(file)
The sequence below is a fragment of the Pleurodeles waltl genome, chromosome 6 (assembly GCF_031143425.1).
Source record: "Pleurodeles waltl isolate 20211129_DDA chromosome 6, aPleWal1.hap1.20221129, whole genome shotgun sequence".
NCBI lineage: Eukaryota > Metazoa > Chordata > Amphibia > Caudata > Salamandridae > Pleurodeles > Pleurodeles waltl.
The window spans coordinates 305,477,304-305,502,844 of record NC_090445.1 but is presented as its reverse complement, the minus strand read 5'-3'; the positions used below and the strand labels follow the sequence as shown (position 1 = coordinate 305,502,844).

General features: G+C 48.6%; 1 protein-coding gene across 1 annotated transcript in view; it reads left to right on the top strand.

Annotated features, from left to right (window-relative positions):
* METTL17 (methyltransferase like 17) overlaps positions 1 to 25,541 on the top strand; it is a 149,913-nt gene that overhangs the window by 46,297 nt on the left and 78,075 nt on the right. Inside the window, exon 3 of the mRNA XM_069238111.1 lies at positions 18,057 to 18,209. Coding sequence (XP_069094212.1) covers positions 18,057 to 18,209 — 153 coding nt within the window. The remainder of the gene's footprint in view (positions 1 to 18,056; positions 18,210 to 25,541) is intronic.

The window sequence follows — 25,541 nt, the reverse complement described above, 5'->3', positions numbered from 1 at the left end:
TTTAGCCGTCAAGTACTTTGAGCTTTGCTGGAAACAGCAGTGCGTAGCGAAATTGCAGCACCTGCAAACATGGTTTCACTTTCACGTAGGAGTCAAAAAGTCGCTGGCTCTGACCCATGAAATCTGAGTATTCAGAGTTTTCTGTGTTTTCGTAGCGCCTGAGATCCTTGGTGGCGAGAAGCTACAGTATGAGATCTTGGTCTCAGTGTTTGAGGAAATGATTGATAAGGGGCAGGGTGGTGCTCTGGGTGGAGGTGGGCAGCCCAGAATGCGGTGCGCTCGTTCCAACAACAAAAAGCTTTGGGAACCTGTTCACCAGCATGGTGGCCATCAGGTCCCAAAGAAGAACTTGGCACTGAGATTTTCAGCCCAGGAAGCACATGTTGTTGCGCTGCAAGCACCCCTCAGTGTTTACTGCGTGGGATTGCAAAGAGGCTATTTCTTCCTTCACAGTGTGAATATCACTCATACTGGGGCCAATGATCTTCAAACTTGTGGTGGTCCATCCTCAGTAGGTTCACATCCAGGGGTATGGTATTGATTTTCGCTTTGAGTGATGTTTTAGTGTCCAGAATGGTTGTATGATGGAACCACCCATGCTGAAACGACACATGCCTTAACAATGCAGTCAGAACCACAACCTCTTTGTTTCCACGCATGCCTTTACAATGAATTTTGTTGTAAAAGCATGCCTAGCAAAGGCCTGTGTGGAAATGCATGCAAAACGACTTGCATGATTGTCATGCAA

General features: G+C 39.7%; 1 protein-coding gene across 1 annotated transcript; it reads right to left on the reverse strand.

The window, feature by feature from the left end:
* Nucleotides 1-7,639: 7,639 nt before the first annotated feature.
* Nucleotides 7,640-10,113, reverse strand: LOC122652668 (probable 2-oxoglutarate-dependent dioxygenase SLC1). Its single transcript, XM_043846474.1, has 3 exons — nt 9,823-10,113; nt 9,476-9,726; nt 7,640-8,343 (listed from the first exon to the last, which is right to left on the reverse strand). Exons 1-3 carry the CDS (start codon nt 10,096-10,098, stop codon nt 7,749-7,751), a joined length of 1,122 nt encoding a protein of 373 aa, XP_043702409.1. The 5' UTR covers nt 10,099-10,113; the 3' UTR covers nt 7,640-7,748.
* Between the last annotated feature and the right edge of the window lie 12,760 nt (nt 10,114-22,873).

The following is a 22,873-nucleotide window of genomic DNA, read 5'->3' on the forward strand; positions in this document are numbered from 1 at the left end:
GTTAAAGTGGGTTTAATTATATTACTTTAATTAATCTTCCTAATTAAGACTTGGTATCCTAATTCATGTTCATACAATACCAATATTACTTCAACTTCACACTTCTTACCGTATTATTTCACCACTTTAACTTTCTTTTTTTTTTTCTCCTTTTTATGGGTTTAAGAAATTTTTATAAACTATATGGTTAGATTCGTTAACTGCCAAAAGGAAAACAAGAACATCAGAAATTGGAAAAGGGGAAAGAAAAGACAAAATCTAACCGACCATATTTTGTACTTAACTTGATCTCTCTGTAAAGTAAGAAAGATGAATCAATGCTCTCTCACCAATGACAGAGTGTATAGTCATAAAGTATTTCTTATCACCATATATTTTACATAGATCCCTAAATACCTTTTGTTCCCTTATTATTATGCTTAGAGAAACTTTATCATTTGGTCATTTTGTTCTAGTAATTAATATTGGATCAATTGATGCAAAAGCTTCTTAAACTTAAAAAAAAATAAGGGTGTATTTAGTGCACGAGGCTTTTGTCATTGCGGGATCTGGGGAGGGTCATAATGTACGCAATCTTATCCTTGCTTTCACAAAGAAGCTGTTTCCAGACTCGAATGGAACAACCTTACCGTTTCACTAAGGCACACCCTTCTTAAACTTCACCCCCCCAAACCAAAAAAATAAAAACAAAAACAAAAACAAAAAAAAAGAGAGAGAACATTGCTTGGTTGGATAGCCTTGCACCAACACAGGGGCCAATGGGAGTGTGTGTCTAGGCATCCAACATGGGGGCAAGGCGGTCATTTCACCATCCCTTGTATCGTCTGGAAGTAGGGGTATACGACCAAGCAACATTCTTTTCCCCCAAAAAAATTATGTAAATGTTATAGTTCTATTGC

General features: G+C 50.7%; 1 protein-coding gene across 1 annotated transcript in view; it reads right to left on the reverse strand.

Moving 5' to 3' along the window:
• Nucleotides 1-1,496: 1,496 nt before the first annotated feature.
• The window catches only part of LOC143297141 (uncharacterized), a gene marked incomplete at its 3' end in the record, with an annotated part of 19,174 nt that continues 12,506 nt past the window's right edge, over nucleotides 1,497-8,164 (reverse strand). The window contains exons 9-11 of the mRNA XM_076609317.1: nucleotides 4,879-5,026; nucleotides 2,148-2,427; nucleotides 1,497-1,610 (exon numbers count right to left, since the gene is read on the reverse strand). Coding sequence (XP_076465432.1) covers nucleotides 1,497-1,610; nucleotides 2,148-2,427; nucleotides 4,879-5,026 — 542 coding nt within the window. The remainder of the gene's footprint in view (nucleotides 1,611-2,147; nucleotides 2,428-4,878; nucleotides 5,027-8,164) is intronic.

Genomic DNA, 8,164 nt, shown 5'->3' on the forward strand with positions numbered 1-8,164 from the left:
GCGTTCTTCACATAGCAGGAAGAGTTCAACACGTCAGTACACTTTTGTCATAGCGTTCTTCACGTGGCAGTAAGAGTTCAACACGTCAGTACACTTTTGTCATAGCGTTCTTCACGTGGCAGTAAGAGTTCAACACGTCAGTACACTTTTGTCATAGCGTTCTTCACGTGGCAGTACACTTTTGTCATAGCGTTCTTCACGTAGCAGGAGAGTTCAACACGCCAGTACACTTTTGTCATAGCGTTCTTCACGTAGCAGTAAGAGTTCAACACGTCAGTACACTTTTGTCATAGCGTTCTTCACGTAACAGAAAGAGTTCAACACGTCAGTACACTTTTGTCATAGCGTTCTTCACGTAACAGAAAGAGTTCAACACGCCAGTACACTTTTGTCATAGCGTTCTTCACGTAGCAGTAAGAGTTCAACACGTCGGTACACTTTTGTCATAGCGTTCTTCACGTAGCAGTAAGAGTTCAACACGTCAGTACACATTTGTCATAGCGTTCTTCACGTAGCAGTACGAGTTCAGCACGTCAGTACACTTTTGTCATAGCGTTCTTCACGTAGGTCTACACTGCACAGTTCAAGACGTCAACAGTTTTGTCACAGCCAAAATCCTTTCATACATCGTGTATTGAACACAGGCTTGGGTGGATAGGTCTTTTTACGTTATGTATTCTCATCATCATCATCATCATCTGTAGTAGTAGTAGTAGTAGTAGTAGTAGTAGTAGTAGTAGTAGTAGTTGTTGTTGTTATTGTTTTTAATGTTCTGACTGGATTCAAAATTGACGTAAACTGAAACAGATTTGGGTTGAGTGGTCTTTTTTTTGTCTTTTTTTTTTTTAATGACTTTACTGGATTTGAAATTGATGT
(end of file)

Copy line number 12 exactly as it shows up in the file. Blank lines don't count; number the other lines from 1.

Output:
* Nucleotides 1-7,639: 7,639 nt before the first annotated feature.